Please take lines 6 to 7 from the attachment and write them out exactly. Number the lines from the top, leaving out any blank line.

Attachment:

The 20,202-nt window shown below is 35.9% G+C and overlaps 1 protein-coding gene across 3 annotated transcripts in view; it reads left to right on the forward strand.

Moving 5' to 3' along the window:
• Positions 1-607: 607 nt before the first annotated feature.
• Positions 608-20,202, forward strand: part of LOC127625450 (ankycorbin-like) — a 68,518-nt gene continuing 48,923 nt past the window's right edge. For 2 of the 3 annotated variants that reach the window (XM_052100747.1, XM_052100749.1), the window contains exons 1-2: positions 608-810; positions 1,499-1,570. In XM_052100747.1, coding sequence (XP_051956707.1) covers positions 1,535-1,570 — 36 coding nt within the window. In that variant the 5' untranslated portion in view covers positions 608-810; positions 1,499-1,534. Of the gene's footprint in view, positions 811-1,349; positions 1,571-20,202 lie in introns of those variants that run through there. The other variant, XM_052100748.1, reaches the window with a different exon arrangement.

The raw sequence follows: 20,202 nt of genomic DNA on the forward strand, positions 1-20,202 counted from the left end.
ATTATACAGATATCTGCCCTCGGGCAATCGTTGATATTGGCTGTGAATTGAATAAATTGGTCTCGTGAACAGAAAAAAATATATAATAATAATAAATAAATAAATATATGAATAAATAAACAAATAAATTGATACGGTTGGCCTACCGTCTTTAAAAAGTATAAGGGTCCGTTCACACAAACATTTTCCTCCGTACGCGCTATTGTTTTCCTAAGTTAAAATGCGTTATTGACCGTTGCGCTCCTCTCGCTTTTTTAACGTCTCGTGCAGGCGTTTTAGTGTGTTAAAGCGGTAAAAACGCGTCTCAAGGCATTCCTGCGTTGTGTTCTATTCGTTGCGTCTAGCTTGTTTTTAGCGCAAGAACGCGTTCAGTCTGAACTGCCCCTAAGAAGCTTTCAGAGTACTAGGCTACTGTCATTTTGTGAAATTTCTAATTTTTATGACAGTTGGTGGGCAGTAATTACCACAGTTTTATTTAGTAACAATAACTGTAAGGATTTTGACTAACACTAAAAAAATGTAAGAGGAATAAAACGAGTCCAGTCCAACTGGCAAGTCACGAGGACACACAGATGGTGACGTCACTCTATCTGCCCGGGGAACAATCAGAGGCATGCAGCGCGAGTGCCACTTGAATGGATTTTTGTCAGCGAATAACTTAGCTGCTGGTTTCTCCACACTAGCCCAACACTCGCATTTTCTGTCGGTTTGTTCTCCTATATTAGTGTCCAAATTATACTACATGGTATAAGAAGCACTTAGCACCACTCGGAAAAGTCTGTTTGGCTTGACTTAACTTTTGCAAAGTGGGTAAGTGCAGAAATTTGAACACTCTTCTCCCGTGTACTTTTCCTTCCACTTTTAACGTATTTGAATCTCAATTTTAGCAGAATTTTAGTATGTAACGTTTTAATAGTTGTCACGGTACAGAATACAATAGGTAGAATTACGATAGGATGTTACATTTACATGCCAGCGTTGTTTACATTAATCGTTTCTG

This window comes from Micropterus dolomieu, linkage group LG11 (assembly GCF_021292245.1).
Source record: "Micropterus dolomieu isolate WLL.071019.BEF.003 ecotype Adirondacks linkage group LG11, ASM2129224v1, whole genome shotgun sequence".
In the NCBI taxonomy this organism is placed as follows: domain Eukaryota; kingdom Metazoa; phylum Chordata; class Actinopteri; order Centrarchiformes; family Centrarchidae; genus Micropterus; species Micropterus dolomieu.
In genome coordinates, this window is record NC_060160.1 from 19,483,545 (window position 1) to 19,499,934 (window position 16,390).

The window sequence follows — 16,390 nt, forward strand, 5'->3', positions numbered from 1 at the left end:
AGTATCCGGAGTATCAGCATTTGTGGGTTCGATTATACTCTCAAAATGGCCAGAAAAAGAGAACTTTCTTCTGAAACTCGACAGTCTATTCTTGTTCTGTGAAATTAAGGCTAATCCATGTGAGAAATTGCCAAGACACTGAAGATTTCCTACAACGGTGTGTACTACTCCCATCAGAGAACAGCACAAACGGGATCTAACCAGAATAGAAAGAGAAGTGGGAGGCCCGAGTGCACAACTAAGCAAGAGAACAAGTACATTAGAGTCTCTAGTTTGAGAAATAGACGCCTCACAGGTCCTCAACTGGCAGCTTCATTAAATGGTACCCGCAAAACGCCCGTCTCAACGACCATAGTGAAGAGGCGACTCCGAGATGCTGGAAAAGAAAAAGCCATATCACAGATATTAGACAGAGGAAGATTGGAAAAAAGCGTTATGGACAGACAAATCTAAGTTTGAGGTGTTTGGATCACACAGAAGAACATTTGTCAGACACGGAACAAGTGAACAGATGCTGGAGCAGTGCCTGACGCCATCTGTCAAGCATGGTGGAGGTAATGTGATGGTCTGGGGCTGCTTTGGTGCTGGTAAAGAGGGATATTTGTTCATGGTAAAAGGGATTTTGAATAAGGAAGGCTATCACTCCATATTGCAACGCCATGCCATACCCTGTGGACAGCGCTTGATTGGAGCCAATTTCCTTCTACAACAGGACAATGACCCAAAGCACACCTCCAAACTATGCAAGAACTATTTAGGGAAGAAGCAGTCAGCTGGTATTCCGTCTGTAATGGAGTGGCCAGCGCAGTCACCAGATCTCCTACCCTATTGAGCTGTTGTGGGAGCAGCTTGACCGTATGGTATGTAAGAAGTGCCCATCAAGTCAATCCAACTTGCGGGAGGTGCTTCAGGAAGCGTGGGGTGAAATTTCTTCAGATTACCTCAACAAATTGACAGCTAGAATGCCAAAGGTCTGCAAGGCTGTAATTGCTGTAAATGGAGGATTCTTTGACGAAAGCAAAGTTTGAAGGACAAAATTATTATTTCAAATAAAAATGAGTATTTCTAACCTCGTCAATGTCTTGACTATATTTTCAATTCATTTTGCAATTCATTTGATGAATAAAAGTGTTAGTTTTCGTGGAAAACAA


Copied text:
ATTATACAGATATCTGCCCTCGGGCAATCGTTGATATTGGCTGTGAATTGAATAAATTGGTCTCGTGAACAGAAAAAAATATATAATAATAATAAATAAATAAATATATGAATAAATAAACAAATAAATTGATACGGTTGGCCTACCGTCTTTAAAAAGTATAAGGGTCCGTTCACACAAACATTTTCCTCCGTACGCGCTATTGTTTTCCTAAGTTAAAATGCGTTATTGACCGTTGCGCTCCTCTCGCTTTTTTAACGTCTCGTGCAGGCGTTTTAGTGTGTTAAAGCGGTAAAAACGCGTCTCAAGGCATTCCTGCGTTGTGTTCTATTCGTTGCGTCTAGCTTGTTTTTAGCGCAAGAACGCGTTCAGTCTGAACTGCCCCTAAGAAGCTTTCAGAGTACTAGGCTACTGTCATTTTGTGAAATTTCTAATTTTTATGACAGTTGGTGGGCAGTAATTACCACAGTTTTATTTAGTAACAATAACTGTAAGGATTTTGACTAACACTAAAAAAATGTAAGAGGAATAAAACGAGTCCAGTCCAACTGGCAAGTCACGAGGACACACAGATGGTGACGTCACTCTATCTGCCCGGGGAACAATCAGAGGCATGCAGCGCGAGTGCCACTTGAATGGATTTTTGTCAGCGAATAACTTAGCTGCTGGTTTCTCCACACTAGCCCAACACTCGCATTTTCTGTCGGTTTGTTCTCCTATATTAGTGTCCAAATTATACTACATGGTATAAGAAGCACTTAGCACCACTCGGAAAAGTCTGTTTGGCTTGACTTAACTTTTGCAAAGTGGGTAAGTGCAGAAATTTGAACACTCTTCTCCCGTGTACTTTTCCTTCCACTTTTAACGTATTTGAATCTCAATTTTAGCAGAATTTTAGTATGTAACGTTTTAATAGTTGTCACGGTACAGAATACAATAGGTAGAATTACGATAGGATGTTACATTTACATGCCAGCGTTGTTTACATTAATCGTTTCTG

This window comes from Micropterus dolomieu, linkage group LG11 (assembly GCF_021292245.1).